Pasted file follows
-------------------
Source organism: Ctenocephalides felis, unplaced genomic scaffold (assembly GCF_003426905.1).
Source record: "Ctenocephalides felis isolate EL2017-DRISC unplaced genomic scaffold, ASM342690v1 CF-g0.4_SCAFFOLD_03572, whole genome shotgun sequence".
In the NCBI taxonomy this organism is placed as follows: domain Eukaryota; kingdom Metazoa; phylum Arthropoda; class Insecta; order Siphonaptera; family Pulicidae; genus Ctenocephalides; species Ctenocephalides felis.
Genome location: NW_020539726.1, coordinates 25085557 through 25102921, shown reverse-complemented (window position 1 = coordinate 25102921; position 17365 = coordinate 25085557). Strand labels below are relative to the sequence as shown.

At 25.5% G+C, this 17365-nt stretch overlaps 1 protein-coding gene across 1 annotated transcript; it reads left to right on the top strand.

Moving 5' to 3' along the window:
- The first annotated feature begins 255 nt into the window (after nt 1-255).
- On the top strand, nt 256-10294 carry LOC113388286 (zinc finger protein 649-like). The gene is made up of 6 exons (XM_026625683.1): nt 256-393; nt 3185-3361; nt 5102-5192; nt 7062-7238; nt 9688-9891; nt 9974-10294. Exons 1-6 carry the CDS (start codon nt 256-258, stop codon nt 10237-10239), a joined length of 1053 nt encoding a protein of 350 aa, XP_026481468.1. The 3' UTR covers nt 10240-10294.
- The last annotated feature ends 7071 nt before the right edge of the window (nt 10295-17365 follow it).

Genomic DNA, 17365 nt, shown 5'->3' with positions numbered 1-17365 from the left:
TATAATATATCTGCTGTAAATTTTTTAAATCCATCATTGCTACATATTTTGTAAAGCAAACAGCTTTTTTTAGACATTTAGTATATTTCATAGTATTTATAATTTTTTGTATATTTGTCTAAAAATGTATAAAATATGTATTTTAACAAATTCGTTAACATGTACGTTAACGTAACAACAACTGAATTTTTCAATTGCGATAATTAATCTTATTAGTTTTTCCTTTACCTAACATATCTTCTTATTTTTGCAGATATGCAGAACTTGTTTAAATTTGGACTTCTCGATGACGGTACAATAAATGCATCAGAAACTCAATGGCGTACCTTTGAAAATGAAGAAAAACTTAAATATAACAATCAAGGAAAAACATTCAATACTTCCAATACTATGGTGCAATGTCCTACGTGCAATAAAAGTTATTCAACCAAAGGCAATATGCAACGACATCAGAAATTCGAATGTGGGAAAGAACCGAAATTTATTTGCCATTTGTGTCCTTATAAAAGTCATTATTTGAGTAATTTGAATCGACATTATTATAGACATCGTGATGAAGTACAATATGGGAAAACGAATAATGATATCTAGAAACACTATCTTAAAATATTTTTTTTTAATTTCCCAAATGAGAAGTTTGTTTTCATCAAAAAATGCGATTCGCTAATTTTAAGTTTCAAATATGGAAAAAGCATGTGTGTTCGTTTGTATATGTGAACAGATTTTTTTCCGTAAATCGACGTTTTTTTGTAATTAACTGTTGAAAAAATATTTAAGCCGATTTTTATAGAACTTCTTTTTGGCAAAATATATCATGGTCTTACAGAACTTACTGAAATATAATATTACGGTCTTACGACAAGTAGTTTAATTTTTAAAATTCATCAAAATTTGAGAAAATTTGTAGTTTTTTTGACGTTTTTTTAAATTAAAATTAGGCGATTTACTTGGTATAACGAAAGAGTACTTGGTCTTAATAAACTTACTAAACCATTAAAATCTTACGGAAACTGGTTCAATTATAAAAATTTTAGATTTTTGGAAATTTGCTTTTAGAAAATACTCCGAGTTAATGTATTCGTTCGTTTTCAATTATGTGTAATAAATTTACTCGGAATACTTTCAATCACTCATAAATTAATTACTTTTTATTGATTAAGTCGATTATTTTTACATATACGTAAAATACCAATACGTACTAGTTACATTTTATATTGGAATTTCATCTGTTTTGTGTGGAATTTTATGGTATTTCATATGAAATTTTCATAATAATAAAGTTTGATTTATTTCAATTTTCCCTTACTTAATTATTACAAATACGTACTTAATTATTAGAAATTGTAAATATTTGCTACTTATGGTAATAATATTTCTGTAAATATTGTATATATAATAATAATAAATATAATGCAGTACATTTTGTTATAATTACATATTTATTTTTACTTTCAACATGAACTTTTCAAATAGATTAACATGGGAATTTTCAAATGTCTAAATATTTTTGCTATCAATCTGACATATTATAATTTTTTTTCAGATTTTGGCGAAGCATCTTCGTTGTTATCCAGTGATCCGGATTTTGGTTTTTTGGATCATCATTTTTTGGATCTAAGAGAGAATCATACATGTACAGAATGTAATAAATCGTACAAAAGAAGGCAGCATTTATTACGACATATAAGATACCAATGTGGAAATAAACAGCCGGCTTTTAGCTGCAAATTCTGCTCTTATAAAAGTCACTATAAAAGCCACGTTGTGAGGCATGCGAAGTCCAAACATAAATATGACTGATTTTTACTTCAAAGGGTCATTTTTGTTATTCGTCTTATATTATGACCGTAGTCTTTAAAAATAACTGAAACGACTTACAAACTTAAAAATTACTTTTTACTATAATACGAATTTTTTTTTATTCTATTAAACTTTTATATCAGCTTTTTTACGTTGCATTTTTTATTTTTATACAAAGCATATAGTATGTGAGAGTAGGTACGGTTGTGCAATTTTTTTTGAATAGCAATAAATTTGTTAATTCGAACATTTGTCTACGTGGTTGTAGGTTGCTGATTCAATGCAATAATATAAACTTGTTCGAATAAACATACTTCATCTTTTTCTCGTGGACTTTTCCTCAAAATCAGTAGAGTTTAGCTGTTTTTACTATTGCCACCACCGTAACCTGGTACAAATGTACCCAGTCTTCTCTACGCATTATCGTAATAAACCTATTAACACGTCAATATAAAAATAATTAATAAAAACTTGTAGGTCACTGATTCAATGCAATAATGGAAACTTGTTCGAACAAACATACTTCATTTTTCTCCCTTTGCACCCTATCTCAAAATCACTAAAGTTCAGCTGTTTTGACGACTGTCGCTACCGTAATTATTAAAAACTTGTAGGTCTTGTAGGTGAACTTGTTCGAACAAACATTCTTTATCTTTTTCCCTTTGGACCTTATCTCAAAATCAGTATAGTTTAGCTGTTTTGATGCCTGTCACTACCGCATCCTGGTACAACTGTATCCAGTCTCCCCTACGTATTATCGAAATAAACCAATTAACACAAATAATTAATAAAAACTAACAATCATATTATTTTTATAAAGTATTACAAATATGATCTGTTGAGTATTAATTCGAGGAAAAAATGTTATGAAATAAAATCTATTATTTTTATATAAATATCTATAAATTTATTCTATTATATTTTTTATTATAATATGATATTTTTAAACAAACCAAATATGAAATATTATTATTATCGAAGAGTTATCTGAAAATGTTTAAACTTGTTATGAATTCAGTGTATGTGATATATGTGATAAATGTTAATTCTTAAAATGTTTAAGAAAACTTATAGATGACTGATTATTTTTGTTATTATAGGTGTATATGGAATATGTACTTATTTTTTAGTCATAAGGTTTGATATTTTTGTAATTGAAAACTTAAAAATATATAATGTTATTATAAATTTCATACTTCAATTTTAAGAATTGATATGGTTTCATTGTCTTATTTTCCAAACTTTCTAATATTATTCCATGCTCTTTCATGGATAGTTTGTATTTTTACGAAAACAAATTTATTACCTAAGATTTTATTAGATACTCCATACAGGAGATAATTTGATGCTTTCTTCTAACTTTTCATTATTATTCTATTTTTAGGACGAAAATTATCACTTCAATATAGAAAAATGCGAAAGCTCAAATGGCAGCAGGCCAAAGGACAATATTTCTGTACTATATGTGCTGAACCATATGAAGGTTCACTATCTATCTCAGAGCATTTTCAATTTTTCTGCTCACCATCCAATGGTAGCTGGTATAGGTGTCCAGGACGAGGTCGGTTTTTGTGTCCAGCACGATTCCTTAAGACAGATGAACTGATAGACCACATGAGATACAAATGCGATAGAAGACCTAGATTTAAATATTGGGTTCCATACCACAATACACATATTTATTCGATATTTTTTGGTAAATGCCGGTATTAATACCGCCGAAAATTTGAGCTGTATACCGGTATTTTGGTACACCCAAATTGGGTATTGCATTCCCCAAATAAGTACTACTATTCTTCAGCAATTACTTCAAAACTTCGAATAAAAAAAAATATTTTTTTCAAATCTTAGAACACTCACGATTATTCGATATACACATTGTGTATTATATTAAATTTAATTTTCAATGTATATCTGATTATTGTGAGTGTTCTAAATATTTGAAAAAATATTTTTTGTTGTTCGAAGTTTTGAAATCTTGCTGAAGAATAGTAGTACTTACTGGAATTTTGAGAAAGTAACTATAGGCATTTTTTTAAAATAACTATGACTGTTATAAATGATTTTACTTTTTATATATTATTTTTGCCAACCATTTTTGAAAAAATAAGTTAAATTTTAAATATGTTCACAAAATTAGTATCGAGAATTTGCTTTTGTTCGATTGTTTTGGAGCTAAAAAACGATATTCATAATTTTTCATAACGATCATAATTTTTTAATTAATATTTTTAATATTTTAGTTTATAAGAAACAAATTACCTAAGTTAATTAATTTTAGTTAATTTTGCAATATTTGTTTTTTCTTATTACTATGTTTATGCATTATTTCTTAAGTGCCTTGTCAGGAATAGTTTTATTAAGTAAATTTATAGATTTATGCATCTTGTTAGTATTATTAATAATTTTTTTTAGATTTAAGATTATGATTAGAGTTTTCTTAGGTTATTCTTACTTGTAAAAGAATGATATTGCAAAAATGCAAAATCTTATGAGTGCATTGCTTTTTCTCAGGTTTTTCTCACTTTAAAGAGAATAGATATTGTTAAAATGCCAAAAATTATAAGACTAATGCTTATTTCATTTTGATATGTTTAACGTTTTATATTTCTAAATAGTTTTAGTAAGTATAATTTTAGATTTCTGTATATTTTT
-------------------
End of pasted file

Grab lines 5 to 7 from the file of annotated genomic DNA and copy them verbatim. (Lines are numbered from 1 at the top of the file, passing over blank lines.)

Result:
At 25.5% G+C, this 17365-nt stretch overlaps 1 protein-coding gene across 1 annotated transcript; it reads left to right on the top strand.

Moving 5' to 3' along the window:
- The first annotated feature begins 255 nt into the window (after nt 1-255).